Thursday 24th January 2019
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Stock exchange operator NZX and the Financial Markets Authority have formed a formal review - Capital Markets 2029 - to investigate the drivers of listing activity.
“New Zealand’s capital markets have performed well in a number of areas – such as KiwiSaver and debt issuance,” NZX and the regulator say in a joint statement.
“However, equity listings have remained subdued and (the) listed equity market is under-developed relative to global peers.”
Equity listings on NZX fell by 21 to 138 at the end of December from a year earlier as companies large, such as accounting software company Xero, medium sized, such as chicken company Tegel and engineering firm Opus International, and small, such as skincare products company Trilogy, all departed the boards.
That’s down from the 173 equity securities listed on NZX in December 2015, indicating it’s been a long, slow burn.
Total market value of equities listed on NZX at Dec. 31 was $129.6 billion, down from $135.2 billion a year earlier.
The new year promises more of the same: e-commerce software company SLI Systems delisted earlier this month after a successful $41.4 million takeover offer.
While SLI Systems is a relative minnow, two of NZX’s mainstays, Trade Me and Restaurant Brands with market capitalisations of $2.5 billion and $1 billion respectively, are dealing with takeover proposals.
The silver lining for NZX of the Restaurant Brands offer by Mexico-based Finaccess Capital is that it only wants 75 percent so the shares will remain listed.
NZX’s debt board has been somewhat more successful, lifting total debt securities to 132 with a market capitalisation of $30.1 billion at Dec. 31 from 113 worth $26.4 billion a year earlier and 89 worth $19.8 billion in December 2015.
Today’s statement says companies listed on the S&P/NZX 50 Index generate more than $24.6 billion in GDP and employ close to 10,000 New Zealanders, according to research NZX commissioned from the New Zealand Institute of Economic Research published in February last year.
The actual NZIER report says those 50 companies employed more than 96,300 workers.
NZX’s latest initiative was to axe its two junior equity boards, ASX and NXT, pushing all those companies onto the main board, and targeting managed funds to list by simplifying their listing rules, including removing many of the requirements imposed on other listed companies.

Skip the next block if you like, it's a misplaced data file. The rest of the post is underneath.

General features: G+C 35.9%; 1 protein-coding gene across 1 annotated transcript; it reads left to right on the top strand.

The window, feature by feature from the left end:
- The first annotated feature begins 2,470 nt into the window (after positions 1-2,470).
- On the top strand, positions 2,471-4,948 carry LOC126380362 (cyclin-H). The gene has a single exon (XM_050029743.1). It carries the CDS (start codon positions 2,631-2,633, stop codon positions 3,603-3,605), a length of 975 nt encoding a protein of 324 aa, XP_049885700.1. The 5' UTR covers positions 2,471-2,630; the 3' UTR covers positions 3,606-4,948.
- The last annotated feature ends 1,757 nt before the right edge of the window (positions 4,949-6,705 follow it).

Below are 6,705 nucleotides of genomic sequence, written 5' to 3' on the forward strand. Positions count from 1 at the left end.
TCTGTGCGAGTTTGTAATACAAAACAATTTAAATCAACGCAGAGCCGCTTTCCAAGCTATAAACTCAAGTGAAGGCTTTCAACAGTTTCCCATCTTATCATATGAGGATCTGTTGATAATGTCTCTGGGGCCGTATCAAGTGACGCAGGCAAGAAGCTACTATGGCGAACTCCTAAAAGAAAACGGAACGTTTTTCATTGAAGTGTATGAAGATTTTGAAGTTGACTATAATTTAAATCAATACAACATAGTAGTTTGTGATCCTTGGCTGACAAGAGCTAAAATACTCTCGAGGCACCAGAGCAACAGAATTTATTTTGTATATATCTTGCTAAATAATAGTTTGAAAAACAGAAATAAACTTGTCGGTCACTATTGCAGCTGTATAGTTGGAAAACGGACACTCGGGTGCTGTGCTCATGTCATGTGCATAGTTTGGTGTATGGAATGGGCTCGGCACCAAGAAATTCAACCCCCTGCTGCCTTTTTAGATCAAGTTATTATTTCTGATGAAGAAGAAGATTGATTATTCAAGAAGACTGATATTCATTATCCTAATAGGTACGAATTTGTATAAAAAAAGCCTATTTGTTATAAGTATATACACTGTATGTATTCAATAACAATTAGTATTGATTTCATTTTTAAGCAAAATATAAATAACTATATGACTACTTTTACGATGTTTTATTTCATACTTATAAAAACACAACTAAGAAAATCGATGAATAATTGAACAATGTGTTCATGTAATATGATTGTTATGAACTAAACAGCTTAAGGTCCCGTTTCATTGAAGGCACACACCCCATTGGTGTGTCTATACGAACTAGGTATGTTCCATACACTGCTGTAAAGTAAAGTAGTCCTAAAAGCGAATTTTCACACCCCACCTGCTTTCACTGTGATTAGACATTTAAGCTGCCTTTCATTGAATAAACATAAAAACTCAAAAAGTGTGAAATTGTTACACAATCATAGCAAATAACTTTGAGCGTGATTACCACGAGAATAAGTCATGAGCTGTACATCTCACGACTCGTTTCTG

NZX now counts 38 funds on its board, up 2.9 percent from a year ago.
“NZX has delivered some fundamental changes to the market over the past 15 months, such as increasing on-market liquidity and simplifying the market’s structure and rule set,” NZX chief executive Mark Petersen says in the statement.
“But we only play one part in New Zealand’s capital markets ecosystem. It is now important that we bring the industry together to focus on accelerating the growth of our capital market."
FMA chief executive Rob Everett says the review “responds to concerns expressed about the overall depth and breadth of our capital markets.
“From early-stage capital raising and investment opportunities all the way up to main board listings and institutional investor appetite, we felt the time is right to plan for the future. We are keen to see the industry take this forward and take a good look at how the system is working,” Everett says.
The two organisations have appointed Martin Stearne, supported by accounting firm EY, to head the review. The results are expected to be published in the September quarter.
Stearne is a corporate consultant and a member of NZX’s listing sub-committee and was recently appointed to the Takeovers Panel. He was an investment banker with FNZC and its predecessors for 20 years, ending his tenure there as managing director.
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